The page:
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Requirements Baselining: A Critical Part Of Project Development

One of the most common reasons for project failure is the scope and requirements creep. About 43% of projects face challenges due to budget overrun or uncontrolled changes to the project’s scope.

Stakeholders changing the scope in the midstream of project development is very common. These changes result in the addition of new requirements for the project. And if the scope of the project changes new requirements might lead to project reschedule and increase in budget. Otherwise, you might face budget overrun or rework.

Changes in projects are inevitable, so is the possibility of scope creep. To combat this challenge, you should focus on authorizing the changes. By involving stakeholders in scope and requirement baseline activities, you can achieve this. Through stakeholder participation and engagement, you will be able to minimize the adverse impacts of change.

In this article, we will understand the practice of requirement baseline and its importance in project development.

What is a Requirements Baseline

The foundation of any project development is to have a shared vision. To fulfill this concept requirement baselining is done. Requirement baseline acts as a reference point for reviewed and approved set of requirements for a specific project release. The release could be for a complete project or an interim development of a product.

The first step towards requirements baselining is to define your requirements. Then, they must be agreed to by all key stakeholders. Once your team establishes requirements baseline, the team should follow a pragmatic change control approach for adding newly requested features, alteration, or deletion of existing requirements.

Requirement baselining is not just about the change control process. It provides decision-makers with information that lets them make timely and appropriate decisions to modify the planned functionality.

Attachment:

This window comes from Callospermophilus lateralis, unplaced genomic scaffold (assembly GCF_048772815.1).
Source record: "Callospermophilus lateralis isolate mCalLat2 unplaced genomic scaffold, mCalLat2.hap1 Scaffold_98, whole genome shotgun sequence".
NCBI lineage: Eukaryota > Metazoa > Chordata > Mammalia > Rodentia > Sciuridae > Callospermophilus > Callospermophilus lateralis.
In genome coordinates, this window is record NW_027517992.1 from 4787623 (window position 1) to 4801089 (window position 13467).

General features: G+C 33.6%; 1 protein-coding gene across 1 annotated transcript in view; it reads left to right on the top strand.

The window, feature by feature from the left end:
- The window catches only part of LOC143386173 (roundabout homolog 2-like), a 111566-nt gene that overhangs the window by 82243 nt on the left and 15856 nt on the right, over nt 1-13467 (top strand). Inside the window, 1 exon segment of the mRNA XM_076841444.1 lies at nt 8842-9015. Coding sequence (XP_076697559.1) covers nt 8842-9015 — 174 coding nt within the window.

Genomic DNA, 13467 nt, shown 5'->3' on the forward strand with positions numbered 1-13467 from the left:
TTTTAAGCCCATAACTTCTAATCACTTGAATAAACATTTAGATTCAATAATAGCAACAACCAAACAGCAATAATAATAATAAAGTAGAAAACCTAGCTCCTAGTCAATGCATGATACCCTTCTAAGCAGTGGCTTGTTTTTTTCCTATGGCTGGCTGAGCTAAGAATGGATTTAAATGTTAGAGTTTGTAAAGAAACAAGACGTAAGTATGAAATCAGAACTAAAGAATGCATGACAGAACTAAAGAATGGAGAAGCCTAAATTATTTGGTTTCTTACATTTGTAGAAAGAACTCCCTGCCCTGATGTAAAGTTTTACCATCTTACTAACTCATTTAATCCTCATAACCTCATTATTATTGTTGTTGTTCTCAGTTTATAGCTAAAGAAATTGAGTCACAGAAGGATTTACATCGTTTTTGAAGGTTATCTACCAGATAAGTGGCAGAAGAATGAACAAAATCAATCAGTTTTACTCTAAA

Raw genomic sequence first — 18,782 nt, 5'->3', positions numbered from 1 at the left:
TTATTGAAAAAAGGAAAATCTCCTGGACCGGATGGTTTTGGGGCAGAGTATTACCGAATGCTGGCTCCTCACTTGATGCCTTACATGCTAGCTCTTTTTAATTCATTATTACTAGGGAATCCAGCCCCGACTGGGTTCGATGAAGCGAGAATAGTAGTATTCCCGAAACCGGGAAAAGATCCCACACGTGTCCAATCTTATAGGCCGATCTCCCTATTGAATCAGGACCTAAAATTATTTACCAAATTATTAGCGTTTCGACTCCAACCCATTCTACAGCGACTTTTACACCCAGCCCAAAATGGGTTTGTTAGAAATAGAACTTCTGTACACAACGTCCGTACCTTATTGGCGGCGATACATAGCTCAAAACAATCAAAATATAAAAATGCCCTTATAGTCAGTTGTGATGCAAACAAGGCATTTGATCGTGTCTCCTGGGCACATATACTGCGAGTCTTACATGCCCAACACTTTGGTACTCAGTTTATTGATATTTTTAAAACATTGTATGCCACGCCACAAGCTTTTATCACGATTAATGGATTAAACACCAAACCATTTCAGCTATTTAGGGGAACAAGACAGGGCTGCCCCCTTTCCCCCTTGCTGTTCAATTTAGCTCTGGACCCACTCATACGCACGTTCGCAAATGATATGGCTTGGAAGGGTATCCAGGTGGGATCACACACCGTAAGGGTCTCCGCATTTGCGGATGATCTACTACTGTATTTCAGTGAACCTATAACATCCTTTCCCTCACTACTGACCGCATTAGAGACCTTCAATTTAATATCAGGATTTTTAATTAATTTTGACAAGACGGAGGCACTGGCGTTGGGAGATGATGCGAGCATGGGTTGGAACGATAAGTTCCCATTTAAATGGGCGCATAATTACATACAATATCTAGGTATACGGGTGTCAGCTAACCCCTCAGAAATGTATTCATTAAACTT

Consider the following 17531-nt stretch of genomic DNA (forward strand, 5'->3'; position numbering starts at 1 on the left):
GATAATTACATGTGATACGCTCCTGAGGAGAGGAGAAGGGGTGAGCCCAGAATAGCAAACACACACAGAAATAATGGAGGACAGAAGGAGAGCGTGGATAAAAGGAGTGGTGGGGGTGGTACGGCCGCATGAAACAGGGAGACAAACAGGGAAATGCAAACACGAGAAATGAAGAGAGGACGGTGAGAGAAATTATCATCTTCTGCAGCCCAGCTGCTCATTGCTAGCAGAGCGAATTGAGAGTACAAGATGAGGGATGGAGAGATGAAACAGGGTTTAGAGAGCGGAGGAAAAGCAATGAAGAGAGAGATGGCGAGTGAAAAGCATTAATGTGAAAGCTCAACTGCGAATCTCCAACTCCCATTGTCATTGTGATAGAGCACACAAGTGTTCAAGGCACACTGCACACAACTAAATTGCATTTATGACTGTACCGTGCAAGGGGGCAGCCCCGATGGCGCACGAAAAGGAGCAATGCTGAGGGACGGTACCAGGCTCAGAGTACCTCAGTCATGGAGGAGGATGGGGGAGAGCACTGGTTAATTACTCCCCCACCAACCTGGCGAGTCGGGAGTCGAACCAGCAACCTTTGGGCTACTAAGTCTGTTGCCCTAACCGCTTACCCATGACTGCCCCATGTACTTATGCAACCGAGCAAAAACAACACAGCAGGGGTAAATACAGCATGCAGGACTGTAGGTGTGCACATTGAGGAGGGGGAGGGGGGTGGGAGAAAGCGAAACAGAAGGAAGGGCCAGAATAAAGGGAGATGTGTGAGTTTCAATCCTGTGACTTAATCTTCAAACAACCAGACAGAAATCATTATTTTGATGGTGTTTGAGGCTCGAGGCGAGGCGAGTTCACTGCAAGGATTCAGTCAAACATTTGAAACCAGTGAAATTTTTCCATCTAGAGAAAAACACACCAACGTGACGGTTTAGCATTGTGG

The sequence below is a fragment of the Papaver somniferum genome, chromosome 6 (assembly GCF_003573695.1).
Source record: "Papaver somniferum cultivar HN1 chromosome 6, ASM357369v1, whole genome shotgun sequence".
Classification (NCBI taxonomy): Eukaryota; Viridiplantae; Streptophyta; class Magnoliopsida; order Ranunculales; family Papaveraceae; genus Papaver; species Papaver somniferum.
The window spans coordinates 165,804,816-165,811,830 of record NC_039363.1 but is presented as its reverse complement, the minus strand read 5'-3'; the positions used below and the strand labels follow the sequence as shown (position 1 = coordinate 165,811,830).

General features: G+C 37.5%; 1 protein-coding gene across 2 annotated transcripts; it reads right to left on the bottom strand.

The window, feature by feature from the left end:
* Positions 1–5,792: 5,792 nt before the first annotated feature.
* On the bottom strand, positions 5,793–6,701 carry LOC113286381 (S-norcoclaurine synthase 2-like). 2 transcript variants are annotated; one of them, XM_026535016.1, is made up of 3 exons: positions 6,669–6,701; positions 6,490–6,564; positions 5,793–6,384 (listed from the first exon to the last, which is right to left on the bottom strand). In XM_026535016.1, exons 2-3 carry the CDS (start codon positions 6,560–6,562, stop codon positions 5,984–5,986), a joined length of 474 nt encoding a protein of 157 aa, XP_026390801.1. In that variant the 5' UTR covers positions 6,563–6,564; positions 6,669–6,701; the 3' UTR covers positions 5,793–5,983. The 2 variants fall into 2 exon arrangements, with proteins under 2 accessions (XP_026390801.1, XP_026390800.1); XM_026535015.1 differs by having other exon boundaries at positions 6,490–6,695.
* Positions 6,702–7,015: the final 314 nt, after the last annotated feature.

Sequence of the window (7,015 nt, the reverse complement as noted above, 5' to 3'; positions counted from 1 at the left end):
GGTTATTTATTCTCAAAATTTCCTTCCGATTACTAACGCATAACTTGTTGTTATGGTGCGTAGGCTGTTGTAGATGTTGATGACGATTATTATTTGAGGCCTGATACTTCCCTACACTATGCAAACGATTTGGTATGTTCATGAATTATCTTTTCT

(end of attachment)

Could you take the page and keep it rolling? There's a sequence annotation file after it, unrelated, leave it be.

Why Requirement Baseline is Important

In project management, it is crucial to establish a baseline with clearly defined requirements, precise cost structure, and scheduling estimates, before the stages of project design and execution begin. It keeps the team from diverging, reducing inconsistencies, and enables the team to view the big picture. Here’s how it can benefit your project-

Helps identify the feasibility of the project

Baselining your requirements before the design phase puts your requirement set under scrutinization. Any changes proposed to your requirements then must go to the configuration control board who will evaluate each change for feasibility, impacts to cost, schedule, and risk. Validate the changes against the baselined scope, and formally approve/reject the change.

Improves project estimation accuracy

Every time a change to the scope of a project occurs, the schedule and cost should be updated. Thus evolving the baseline of a project. Having an agreed requirement baseline helps avoid this frequent hassle.